Electrical and Computer Engineering
Research focus on novel electromagnetic structures for antennas and other applications.
Professor Sievenpiper's research is focused on novel electromagnetic structures for antennas and other applications. New developments in metamaterials such as artificial impedance surfaces are enabling advances in conformal and steerable antennas, as well as control of electromagnetic interference. Furthermore, the incorporation of active circuit elements into small antennas will enable broader bandwidth and environmental robustness. Many of these technologies may also lead to new developments in other fields such as nano-engineered artificial materials, or biological applications of electromagnetics.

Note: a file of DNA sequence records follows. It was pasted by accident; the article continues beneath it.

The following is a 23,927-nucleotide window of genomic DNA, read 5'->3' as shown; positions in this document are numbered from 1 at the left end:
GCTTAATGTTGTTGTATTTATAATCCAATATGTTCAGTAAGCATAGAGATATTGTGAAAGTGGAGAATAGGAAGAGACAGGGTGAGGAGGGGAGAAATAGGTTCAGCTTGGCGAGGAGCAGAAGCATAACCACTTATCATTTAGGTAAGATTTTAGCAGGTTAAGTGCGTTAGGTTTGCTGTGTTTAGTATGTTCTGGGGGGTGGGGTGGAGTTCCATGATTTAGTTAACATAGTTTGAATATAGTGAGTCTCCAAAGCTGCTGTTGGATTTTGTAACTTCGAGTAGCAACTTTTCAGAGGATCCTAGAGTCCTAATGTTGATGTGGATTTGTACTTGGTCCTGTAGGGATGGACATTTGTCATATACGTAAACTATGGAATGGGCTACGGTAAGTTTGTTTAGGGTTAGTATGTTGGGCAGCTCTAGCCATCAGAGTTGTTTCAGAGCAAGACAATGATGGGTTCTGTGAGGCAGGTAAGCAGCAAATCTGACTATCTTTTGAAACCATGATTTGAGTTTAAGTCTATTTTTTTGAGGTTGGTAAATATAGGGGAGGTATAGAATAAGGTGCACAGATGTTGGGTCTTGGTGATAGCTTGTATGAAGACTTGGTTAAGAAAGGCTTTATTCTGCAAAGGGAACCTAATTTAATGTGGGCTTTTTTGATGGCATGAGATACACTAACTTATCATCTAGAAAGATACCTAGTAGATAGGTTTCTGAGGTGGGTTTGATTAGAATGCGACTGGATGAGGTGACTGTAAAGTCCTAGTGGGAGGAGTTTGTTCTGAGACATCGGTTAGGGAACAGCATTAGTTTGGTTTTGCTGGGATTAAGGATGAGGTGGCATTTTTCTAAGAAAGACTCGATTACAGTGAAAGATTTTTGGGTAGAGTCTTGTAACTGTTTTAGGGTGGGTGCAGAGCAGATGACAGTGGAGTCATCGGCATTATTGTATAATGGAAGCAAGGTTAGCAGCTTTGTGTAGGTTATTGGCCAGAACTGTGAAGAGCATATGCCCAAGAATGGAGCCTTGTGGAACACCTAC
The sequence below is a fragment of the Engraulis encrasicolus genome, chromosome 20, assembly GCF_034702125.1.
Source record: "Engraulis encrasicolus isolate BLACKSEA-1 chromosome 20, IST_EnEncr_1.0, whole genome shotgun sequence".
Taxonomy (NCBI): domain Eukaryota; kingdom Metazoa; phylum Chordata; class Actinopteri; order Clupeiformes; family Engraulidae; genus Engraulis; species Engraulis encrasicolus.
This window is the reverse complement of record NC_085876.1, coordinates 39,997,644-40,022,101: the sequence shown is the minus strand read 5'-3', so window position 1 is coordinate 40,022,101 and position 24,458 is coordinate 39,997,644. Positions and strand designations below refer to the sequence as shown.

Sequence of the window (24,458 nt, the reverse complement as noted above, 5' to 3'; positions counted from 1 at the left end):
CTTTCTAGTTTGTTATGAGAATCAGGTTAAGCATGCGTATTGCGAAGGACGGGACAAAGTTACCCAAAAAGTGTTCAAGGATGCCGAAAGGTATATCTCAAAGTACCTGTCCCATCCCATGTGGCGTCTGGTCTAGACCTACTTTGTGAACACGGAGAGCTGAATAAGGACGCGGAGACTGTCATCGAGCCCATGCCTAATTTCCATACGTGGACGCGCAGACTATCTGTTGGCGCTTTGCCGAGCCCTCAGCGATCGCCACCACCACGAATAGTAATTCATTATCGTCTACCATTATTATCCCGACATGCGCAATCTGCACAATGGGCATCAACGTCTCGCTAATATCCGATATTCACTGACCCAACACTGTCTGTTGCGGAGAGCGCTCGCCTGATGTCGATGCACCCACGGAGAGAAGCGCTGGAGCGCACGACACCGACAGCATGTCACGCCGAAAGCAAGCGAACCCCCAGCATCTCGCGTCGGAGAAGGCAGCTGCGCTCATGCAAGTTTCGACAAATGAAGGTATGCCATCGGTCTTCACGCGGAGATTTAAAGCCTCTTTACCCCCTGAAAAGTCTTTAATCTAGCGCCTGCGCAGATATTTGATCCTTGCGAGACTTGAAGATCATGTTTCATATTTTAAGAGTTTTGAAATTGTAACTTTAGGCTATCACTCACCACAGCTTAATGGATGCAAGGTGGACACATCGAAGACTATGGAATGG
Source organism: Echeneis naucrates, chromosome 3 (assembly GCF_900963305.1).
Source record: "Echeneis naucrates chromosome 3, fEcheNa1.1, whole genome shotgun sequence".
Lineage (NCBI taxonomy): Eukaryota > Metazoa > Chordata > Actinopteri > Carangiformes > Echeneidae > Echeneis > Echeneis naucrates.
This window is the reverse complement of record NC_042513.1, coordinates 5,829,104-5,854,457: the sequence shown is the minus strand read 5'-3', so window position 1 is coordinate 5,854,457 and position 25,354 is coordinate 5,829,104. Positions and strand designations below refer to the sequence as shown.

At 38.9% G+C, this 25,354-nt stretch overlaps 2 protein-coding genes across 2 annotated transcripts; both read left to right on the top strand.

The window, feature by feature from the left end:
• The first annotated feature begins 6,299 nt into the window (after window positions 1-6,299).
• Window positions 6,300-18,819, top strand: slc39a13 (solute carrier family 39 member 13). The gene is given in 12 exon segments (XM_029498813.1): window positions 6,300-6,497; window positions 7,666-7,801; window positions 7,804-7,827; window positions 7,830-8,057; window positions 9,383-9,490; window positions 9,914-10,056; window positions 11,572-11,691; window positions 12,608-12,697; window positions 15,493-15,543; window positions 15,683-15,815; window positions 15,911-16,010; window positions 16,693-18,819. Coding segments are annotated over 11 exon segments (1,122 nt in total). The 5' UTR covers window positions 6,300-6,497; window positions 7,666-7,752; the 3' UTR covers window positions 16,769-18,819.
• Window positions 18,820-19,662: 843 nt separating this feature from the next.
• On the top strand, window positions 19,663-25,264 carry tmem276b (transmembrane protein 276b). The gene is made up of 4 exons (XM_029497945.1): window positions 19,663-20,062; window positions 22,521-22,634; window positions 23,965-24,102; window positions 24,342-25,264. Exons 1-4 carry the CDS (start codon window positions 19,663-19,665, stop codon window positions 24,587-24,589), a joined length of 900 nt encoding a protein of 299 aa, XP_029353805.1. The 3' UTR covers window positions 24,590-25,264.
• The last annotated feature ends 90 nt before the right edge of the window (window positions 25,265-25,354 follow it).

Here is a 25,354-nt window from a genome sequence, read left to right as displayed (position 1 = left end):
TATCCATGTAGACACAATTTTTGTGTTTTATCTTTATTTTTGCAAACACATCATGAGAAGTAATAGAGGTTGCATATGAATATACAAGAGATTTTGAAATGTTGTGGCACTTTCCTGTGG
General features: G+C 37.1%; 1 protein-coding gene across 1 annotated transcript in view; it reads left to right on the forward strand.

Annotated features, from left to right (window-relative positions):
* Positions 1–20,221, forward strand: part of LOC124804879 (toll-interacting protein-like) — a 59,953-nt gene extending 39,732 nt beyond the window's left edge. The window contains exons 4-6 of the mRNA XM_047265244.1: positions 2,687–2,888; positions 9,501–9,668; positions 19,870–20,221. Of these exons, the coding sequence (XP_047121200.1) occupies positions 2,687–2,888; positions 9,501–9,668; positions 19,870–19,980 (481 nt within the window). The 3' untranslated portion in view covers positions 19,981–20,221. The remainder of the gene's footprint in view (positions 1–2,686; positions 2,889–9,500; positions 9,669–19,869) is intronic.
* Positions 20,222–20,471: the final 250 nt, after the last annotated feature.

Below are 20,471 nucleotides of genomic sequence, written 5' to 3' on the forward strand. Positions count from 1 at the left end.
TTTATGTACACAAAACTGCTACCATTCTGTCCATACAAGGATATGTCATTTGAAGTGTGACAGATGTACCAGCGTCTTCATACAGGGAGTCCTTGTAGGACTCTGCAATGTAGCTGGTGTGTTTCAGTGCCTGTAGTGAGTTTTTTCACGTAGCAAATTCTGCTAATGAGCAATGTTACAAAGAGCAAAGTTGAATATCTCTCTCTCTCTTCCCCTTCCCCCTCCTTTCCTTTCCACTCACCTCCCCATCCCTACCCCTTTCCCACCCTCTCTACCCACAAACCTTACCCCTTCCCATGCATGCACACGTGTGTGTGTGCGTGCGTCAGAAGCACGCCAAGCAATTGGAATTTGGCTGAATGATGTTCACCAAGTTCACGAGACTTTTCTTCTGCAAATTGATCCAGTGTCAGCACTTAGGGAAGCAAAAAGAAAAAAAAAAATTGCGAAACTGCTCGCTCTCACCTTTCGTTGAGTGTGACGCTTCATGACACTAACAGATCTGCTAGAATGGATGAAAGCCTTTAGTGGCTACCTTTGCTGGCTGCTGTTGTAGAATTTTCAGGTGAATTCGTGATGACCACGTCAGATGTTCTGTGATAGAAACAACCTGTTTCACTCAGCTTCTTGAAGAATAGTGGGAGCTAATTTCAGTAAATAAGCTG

Dan Sievenpiper joined the UCSD faculty in 2009. He received his BS in 1994 and his PhD in 1999 from UCLA, where he studied photonic crystals and periodic structures, and invented the high impedance electromagnetic surface. After graduation, Dan joined HRL (the former Hughes Research Laboratories) in Malibu, CA. During the following 10 years, he developed new electromagnetic structures, with an emphasis on small, conformal, tunable, and steerable antennas. Dan held a variety of technical positions at HRL, including serving as the director of the Applied Electromagnetics Laboratory. In 2008, Dan was awarded the URSI Issac Koga Gold Medal. In 2009, he was named as a Fellow of the IEEE. In 2010, Dan was elected to the IEEE Antennas and Propagation Society Administrative Committee. Dan has more than 50 issued patents and more than 50 technical publications.